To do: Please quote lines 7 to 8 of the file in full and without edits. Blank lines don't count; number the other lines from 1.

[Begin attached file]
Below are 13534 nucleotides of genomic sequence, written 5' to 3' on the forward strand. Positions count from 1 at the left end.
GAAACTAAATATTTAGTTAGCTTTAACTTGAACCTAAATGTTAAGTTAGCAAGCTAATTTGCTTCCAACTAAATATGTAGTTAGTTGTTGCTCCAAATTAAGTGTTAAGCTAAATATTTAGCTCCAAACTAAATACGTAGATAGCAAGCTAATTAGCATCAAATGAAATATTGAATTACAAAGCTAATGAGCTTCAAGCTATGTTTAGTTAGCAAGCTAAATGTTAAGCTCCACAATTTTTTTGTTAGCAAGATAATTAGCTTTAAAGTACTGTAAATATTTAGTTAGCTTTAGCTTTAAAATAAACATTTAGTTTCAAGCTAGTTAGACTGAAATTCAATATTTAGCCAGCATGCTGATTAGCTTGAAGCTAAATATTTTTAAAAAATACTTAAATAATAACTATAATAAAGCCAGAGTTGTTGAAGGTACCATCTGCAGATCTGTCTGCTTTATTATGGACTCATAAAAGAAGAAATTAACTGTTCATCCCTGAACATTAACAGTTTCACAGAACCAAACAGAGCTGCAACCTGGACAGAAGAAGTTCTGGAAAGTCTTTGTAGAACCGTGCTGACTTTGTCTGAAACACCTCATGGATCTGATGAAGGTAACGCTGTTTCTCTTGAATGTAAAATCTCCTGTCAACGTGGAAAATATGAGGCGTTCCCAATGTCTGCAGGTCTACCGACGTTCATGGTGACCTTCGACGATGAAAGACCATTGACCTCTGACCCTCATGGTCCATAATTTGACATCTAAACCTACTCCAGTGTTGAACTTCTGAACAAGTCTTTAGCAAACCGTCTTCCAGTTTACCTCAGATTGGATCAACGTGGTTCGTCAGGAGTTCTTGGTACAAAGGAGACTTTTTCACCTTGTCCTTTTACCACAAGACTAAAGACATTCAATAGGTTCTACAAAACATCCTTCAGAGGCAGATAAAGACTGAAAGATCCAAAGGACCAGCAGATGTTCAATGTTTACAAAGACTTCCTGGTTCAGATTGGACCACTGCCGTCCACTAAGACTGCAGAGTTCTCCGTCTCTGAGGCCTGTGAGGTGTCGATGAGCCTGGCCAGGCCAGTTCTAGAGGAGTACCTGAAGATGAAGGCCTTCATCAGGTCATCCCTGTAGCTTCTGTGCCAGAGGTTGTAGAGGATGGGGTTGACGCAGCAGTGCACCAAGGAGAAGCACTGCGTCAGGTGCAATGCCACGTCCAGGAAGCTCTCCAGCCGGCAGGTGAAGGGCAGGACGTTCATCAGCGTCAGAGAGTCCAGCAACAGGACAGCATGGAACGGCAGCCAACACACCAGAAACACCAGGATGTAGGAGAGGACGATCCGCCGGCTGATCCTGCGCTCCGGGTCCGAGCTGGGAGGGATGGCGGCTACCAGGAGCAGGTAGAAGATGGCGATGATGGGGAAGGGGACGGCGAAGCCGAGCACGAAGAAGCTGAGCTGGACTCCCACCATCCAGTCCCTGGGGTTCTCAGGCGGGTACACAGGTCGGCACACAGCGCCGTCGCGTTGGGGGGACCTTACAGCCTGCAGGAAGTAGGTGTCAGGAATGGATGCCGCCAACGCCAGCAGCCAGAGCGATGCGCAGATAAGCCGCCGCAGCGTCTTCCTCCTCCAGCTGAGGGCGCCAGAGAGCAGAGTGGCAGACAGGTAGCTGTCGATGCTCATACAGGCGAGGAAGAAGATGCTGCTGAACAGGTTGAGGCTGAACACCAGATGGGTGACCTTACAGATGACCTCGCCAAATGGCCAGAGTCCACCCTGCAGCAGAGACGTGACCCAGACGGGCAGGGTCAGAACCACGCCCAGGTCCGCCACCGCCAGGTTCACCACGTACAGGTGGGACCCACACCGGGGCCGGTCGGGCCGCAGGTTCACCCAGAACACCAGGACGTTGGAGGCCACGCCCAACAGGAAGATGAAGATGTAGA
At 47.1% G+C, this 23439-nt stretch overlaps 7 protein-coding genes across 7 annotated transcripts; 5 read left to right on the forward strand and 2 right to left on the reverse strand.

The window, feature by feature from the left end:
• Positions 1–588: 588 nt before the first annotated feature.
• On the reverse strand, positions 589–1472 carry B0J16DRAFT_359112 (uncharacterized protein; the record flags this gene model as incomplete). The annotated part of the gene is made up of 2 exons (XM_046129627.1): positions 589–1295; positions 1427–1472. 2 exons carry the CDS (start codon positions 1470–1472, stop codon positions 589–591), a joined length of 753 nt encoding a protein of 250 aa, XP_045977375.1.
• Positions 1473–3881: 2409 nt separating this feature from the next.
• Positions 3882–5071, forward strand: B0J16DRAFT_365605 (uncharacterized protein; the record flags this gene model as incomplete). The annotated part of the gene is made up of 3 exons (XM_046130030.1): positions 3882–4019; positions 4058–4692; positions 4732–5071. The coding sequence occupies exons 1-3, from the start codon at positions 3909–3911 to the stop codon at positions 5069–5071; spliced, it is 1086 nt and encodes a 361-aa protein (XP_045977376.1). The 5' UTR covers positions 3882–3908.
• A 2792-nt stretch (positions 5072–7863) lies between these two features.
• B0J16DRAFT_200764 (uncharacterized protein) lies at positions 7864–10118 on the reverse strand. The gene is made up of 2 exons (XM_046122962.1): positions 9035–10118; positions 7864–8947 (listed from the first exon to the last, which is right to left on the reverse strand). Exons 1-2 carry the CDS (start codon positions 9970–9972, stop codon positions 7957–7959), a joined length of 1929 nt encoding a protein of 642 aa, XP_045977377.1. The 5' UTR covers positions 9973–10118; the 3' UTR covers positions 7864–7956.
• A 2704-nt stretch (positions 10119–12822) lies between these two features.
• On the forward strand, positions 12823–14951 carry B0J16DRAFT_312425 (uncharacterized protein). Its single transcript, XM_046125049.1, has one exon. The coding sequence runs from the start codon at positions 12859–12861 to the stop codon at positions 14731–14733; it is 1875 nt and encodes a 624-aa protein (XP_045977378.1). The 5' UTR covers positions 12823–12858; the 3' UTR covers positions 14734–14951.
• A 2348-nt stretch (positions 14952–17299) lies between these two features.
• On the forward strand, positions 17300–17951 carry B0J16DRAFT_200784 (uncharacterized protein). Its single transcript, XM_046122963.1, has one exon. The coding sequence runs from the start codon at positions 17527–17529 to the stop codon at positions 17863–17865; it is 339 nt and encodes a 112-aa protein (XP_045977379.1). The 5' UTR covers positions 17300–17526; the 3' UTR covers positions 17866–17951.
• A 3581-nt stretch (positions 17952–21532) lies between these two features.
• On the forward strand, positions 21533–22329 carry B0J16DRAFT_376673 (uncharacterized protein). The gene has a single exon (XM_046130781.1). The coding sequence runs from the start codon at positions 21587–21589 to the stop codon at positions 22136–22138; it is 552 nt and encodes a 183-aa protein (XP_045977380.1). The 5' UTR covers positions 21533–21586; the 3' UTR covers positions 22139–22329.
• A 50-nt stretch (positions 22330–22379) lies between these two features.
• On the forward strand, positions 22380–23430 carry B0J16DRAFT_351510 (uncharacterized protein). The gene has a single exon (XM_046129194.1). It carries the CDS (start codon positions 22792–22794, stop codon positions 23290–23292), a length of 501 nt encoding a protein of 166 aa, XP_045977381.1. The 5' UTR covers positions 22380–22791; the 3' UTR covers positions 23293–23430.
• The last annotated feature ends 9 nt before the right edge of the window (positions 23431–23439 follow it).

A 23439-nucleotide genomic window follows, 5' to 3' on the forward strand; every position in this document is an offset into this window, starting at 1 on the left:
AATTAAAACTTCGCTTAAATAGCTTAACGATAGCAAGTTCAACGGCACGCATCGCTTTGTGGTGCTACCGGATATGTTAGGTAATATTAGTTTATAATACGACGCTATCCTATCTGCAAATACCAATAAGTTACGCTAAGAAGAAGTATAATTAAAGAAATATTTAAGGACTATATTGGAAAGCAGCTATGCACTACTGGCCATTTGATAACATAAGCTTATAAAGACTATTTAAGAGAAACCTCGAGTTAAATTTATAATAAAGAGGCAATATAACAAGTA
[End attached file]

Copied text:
• Positions 1473–3881: 2409 nt separating this feature from the next.
• Positions 3882–5071, forward strand: B0J16DRAFT_365605 (uncharacterized protein; the record flags this gene model as incomplete). The annotated part of the gene is made up of 3 exons (XM_046130030.1): positions 3882–4019; positions 4058–4692; positions 4732–5071. The coding sequence occupies exons 1-3, from the start codon at positions 3909–3911 to the stop codon at positions 5069–5071; spliced, it is 1086 nt and encodes a 361-aa protein (XP_045977376.1). The 5' UTR covers positions 3882–3908.